Plaintiff's lawyer Stephen Tillery practices law with a straight face while laughing all the way to the bank.
And why shouldn't he?
As approved in January by Judge Barbara Crowder, Tillery will pocket a cool $17 million fee from Sears to settle his 2004 class action lawsuit involving the retailer's allegedly scary stoves. The Belleville lawyer charged they were poorly designed and, if you put too much weight on an open oven door, could tip over.
Not that the ovens did tip over. That's not what Tillery alleged. His clients weren't injured, nor did they suffer damage from the stoves. Rather, they feared they could be and deserved compensation for their perceived uneasiness.
Tillery's feigned concern for kitchen safety wasn't unanimously welcome among stove owners.
An incredible 4,896 class members took time to fill out a form and opt-out of his proposed settlement, which required Sears to pay for a handyman to install "anti-tip" brackets on the tipsy stoves.
The company said it would pay owners up to $100 each for repairs, while Tillery will get his $17 million in fees upfront.
"For the first time in my career I am part of a settlement where we have achieved complete satisfaction for our class in every respect," Tillery told the court with a straight face.
In class actions, legal fees are set as a percentage of what the defendant would pay if every single class member accepted the settlement offer. However, a tiny fraction will ever do it.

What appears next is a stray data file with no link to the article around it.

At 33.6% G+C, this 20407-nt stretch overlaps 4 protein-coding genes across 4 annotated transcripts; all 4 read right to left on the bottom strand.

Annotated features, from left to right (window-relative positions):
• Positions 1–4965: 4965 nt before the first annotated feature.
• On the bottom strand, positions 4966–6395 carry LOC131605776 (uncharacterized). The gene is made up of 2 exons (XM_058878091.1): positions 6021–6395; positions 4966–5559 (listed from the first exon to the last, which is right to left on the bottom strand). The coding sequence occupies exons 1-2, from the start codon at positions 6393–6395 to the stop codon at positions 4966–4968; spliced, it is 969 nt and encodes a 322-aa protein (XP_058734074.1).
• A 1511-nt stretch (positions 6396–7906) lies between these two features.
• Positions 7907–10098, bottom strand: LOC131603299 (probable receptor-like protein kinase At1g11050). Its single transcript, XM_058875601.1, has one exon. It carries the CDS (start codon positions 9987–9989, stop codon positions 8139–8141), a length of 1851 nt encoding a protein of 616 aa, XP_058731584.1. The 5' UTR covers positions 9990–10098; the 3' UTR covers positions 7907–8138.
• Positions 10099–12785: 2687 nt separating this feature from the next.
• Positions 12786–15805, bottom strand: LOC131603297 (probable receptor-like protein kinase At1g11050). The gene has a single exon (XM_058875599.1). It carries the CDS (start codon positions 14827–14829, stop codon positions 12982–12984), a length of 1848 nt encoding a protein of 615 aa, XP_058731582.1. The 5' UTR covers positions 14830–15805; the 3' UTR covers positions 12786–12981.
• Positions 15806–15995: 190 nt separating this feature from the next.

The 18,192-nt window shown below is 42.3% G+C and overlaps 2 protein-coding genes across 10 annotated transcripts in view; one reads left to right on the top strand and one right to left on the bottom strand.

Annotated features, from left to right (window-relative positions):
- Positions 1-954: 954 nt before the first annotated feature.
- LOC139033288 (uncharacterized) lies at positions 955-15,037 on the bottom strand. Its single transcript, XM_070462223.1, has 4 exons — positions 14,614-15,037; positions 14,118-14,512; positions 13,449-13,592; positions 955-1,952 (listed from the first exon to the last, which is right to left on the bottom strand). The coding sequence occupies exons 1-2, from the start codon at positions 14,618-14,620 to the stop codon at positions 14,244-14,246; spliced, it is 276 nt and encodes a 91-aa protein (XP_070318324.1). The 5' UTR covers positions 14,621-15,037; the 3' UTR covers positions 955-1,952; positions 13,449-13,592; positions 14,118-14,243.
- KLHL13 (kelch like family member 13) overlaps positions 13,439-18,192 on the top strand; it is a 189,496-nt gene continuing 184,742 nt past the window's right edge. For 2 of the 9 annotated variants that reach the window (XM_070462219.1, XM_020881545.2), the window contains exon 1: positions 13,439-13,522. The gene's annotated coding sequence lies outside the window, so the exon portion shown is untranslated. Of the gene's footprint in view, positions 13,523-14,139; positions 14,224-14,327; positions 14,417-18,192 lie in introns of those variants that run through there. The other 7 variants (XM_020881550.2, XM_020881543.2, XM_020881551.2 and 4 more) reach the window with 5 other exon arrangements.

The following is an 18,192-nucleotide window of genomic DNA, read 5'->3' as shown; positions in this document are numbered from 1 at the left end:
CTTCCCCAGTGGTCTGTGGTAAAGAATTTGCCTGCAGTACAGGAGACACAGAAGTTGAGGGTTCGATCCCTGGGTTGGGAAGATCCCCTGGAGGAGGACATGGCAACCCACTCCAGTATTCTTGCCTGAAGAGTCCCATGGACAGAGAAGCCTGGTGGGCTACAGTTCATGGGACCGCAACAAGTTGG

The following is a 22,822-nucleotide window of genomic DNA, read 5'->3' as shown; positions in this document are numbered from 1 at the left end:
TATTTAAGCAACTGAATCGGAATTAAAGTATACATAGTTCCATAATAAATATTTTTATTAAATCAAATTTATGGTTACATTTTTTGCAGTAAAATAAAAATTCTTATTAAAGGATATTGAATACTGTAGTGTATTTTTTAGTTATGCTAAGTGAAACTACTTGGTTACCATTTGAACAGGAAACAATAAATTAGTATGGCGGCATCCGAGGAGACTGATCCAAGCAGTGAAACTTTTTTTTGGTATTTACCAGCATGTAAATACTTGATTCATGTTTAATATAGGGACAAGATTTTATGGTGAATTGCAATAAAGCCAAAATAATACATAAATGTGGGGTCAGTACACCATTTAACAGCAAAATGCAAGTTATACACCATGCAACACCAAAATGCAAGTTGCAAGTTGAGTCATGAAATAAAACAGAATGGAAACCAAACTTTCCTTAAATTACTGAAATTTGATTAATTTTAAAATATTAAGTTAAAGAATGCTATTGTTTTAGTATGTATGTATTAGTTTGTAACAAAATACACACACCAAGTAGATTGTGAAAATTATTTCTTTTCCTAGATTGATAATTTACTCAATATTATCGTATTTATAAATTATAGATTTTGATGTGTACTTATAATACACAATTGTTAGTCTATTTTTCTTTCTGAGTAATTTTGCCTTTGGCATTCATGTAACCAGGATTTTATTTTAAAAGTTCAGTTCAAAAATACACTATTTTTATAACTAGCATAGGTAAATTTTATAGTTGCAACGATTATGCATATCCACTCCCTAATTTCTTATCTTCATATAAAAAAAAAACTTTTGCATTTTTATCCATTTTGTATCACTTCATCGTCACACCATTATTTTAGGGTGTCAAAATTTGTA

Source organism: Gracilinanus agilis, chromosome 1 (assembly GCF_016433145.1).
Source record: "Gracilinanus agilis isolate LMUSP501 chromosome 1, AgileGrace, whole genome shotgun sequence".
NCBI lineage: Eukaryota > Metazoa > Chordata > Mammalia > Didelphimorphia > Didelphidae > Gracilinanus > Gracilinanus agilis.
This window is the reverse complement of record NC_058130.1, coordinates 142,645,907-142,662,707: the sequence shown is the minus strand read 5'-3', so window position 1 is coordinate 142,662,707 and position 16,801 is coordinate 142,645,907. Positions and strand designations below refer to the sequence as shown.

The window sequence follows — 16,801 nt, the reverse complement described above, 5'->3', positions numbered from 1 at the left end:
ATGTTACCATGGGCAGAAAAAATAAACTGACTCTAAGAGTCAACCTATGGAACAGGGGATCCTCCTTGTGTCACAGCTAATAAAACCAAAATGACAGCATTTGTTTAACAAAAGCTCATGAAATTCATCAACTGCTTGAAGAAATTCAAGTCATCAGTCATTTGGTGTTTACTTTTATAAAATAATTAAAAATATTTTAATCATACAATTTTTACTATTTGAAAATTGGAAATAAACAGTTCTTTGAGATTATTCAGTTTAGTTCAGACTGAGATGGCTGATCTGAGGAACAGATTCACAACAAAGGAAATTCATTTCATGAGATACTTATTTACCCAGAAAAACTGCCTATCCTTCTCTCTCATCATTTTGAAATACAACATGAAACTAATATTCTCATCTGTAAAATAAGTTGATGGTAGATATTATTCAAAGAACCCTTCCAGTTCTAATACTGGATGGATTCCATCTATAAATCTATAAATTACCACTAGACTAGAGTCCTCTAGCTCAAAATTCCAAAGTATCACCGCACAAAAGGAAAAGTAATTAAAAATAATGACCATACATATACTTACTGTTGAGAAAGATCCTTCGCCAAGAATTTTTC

Just how few, we'll never really know. It's a guarded secret among class action lawyers as to how many class members accept a settlement.
Last summer, it leaked that the class in a North Carolina lawsuit against Sears over automobile wheel alignment pricing received a grand total of $2,402 in coupons and reimbursements. The lawyers who brought the case got $950,000 in fees.
Superior Court Judge Ben Tennille was none too pleased when he heard about the case.
"The shocking incongruity between class benefit and the fees ... leave the appearance of collusion and cannot help but to tarnish the public perception of the legal profession," he said.
If only Judge Crowder, who predictably fawned over the settlement as protecting "children and elderly," was equally concerned about tarnished public perceptions.
Then she might be seen as more than a mere means to Stephen Tillery's multi-million dollar end.